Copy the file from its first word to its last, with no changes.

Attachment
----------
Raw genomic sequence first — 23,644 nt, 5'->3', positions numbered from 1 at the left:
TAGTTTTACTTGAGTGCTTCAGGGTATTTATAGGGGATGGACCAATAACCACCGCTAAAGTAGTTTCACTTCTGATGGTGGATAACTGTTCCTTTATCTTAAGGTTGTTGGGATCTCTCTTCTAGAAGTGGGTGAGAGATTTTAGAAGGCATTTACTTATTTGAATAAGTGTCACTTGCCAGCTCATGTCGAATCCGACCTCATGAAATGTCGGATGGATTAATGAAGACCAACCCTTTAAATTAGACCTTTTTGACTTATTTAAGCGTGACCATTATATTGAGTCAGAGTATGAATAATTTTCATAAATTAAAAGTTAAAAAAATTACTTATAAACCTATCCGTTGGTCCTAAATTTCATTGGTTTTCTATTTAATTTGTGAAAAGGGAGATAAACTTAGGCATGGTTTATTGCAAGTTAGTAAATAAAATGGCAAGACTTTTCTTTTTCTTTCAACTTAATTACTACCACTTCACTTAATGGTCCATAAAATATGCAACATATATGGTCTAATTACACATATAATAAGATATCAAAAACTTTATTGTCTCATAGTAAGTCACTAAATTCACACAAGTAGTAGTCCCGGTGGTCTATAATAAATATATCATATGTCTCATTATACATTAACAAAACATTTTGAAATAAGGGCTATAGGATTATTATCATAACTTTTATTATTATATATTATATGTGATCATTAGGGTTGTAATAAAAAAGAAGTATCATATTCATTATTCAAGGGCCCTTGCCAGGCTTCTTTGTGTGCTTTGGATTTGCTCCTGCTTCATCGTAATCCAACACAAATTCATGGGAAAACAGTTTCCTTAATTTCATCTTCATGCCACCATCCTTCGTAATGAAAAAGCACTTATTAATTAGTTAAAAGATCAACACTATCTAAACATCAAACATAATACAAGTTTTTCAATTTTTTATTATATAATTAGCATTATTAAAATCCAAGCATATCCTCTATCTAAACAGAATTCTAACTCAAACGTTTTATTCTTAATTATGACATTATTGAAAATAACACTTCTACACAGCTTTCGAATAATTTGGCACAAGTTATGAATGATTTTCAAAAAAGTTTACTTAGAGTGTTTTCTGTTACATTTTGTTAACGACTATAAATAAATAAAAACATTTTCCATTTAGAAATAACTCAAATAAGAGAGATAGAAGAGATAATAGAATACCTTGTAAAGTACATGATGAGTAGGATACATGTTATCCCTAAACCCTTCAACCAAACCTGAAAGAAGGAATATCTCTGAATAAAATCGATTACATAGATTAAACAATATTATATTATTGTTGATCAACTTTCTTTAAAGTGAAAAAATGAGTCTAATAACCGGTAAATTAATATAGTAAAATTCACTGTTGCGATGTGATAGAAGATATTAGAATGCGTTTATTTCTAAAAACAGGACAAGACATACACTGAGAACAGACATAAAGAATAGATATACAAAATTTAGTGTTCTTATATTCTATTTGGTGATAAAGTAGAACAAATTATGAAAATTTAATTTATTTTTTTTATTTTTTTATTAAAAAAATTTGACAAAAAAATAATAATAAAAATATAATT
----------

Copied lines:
Raw genomic sequence first — 23,644 nt, 5'->3', positions numbered from 1 at the left:
TAGTTTTACTTGAGTGCTTCAGGGTATTTATAGGGGATGGACCAATAACCACCGCTAAAGTAGTTTCACTTCTGATGGTGGATAACTGTTCCTTTATCTTAAGGTTGTTGGGATCTCTCTTCTAGAAGTGGGTGAGAGATTTTAGAAGGCATTTACTTATTTGAATAAGTGTCACTTGCCAGCTCATGTCGAATCCGACCTCATGAAATGTCGGATGGATTAATGAAGACCAACCCTTTAAATTAGACCTTTTTGACTTATTTAAGCGTGACCATTATATTGAGTCAGAGTATGAATAATTTTCATAAATTAAAAGTTAAAAAAATTACTTATAAACCTATCCGTTGGTCCTAAATTTCATTGGTTTTCTATTTAATTTGTGAAAAGGGAGATAAACTTAGGCATGGTTTATTGCAAGTTAGTAAATAAAATGGCAAGACTTTTCTTTTTCTTTCAACTTAATTACTACCACTTCACTTAATGGTCCATAAAATATGCAACATATATGGTCTAATTACACATATAATAAGATATCAAAAACTTTATTGTCTCATAGTAAGTCACTAAATTCACACAAGTAGTAGTCCCGGTGGTCTATAATAAATATATCATATGTCTCATTATACATTAACAAAACATTTTGAAATAAGGGCTATAGGATTATTATCATAACTTTTATTATTATATATTATATGTGATCATTAGGGTTGTAATAAAAAAGAAGTATCATATTCATTATTCAAGGGCCCTTGCCAGGCTTCTTTGTGTGCTTTGGATTTGCTCCTGCTTCATCGTAATCCAACACAAATTCATGGGAAAACAGTTTCCTTAATTTCATCTTCATGCCACCATCCTTCGTAATGAAAAAGCACTTATTAATTAGTTAAAAGATCAACACTATCTAAACATCAAACATAATACAAGTTTTTCAATTTTTTATTATATAATTAGCATTATTAAAATCCAAGCATATCCTCTATCTAAACAGAATTCTAACTCAAACGTTTTATTCTTAATTATGACATTATTGAAAATAACACTTCTACACAGCTTTCGAATAATTTGGCACAAGTTATGAATGATTTTCAAAAAAGTTTACTTAGAGTGTTTTCTGTTACATTTTGTTAACGACTATAAATAAATAAAAACATTTTCCATTTAGAAATAACTCAAATAAGAGAGATAGAAGAGATAATAGAATACCTTGTAAAGTACATGATGAGTAGGATACATGTTATCCCTAAACCCTTCAACCAAACCTGAAAGAAGGAATATCTCTGAATAAAATCGATTACATAGATTAAACAATATTATATTATTGTTGATCAACTTTCTTTAAAGTGAAAAAATGAGTCTAATAACCGGTAAATTAATATAGTAAAATTCACTGTTGCGATGTGATAGAAGATATTAGAATGCGTTTATTTCTAAAAACAGGACAAGACATACACTGAGAACAGACATAAAGAATAGATATACAAAATTTAGTGTTCTTATATTCTATTTGGTGATAAAGTAGAACAAATTATGAAAATTTAATTTATTTTTTTTATTTTTTTATTAAAAAAATTTGACAAAAAAATAATAATAAAAATATAATT